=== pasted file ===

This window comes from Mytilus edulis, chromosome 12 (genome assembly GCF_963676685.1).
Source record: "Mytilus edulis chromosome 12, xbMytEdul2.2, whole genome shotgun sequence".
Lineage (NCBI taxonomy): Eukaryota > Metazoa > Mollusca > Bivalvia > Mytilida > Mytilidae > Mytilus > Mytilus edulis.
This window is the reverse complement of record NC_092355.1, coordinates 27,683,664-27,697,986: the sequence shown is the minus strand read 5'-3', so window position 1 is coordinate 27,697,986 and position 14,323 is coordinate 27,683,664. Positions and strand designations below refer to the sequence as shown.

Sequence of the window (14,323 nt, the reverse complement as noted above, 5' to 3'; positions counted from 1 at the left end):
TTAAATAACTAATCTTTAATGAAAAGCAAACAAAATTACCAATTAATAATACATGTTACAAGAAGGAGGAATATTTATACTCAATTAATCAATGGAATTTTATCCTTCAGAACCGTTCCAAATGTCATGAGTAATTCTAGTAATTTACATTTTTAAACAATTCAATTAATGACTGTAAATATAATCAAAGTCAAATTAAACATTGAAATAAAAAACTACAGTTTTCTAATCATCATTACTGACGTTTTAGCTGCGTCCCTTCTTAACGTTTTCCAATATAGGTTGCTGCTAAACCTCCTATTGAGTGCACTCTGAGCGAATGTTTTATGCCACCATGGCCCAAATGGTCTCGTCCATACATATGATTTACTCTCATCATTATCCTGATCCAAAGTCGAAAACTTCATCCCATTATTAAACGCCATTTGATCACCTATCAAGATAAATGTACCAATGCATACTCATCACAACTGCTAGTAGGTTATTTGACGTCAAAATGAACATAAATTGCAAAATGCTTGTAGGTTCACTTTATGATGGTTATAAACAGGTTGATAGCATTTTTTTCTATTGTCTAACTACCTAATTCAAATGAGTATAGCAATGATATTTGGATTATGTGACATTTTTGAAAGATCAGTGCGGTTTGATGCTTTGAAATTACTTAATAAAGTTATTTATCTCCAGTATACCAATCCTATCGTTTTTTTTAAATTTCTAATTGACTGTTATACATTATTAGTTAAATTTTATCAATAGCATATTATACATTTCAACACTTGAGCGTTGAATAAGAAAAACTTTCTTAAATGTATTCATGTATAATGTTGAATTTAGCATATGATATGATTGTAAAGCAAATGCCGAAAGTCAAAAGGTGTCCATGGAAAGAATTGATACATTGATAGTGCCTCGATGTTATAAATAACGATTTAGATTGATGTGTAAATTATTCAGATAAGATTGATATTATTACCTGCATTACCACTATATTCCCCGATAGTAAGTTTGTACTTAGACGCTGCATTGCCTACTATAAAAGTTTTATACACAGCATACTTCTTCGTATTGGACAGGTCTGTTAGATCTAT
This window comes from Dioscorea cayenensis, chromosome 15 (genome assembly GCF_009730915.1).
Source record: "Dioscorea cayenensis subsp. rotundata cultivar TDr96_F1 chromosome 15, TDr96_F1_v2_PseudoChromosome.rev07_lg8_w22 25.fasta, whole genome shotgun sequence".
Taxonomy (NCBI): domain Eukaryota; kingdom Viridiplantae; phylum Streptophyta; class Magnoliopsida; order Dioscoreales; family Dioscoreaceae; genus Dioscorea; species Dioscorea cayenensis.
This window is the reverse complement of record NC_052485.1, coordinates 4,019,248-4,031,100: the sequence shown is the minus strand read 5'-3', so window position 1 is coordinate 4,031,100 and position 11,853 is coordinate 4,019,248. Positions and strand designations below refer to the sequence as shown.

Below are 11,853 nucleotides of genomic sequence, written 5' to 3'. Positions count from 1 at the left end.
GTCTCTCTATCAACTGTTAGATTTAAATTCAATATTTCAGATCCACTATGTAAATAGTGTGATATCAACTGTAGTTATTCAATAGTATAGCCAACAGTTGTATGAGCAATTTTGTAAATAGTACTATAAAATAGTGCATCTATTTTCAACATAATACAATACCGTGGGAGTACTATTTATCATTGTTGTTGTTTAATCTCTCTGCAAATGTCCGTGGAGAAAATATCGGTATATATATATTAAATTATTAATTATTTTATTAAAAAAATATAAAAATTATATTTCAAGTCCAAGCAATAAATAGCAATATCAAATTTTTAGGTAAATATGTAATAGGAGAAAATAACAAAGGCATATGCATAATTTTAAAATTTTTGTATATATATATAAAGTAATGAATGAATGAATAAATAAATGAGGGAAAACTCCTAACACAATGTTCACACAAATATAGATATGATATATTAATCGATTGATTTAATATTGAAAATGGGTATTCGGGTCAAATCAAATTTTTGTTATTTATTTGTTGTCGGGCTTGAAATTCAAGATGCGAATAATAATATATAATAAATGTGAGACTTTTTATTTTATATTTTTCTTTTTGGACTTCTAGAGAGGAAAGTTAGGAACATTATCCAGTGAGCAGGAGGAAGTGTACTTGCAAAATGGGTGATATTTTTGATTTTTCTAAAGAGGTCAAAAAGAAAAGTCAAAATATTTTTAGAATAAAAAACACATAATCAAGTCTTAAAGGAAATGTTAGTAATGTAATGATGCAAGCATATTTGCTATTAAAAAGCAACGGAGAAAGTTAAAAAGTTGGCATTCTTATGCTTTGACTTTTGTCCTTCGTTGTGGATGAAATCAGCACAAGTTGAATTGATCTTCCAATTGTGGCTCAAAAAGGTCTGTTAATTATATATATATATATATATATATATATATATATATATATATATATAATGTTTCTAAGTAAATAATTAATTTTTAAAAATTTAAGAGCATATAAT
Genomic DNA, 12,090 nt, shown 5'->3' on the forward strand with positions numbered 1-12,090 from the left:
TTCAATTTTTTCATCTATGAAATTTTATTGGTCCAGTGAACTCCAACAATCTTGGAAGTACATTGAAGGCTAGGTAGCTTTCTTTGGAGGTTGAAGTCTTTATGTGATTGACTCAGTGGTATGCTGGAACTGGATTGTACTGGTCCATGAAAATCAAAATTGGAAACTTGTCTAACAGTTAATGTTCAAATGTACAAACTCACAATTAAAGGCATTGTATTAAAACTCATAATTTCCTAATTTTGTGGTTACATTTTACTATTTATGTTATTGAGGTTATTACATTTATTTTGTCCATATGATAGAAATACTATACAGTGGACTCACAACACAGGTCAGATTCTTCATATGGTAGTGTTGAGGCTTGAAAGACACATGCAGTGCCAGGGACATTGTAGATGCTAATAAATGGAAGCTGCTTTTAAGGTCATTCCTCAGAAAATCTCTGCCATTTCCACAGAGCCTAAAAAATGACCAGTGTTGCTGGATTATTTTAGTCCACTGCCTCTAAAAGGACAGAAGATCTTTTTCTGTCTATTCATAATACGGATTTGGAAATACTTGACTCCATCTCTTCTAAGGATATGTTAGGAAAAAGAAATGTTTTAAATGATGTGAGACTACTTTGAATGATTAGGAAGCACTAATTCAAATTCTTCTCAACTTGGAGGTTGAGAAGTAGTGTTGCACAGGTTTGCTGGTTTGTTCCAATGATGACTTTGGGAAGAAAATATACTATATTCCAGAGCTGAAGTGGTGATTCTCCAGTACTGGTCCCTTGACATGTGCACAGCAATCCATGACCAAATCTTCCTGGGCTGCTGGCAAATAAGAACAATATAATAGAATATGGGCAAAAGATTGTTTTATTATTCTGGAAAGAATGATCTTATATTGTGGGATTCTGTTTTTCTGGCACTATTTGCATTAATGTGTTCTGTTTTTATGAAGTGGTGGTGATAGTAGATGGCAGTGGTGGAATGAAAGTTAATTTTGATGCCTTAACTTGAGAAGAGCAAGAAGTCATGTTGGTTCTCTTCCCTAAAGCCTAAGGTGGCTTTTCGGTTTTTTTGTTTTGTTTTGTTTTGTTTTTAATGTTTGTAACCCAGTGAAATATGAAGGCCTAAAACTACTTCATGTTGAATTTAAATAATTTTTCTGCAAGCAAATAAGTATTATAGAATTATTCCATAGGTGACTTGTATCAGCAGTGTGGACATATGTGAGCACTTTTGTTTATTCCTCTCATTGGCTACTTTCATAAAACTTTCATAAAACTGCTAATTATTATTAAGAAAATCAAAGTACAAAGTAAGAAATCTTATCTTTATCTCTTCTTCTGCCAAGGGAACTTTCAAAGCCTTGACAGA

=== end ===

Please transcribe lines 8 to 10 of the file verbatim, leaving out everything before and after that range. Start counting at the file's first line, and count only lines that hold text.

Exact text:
Source record: "Dioscorea cayenensis subsp. rotundata cultivar TDr96_F1 chromosome 15, TDr96_F1_v2_PseudoChromosome.rev07_lg8_w22 25.fasta, whole genome shotgun sequence".
Taxonomy (NCBI): domain Eukaryota; kingdom Viridiplantae; phylum Streptophyta; class Magnoliopsida; order Dioscoreales; family Dioscoreaceae; genus Dioscorea; species Dioscorea cayenensis.
This window is the reverse complement of record NC_052485.1, coordinates 4,019,248-4,031,100: the sequence shown is the minus strand read 5'-3', so window position 1 is coordinate 4,031,100 and position 11,853 is coordinate 4,019,248. Positions and strand designations below refer to the sequence as shown.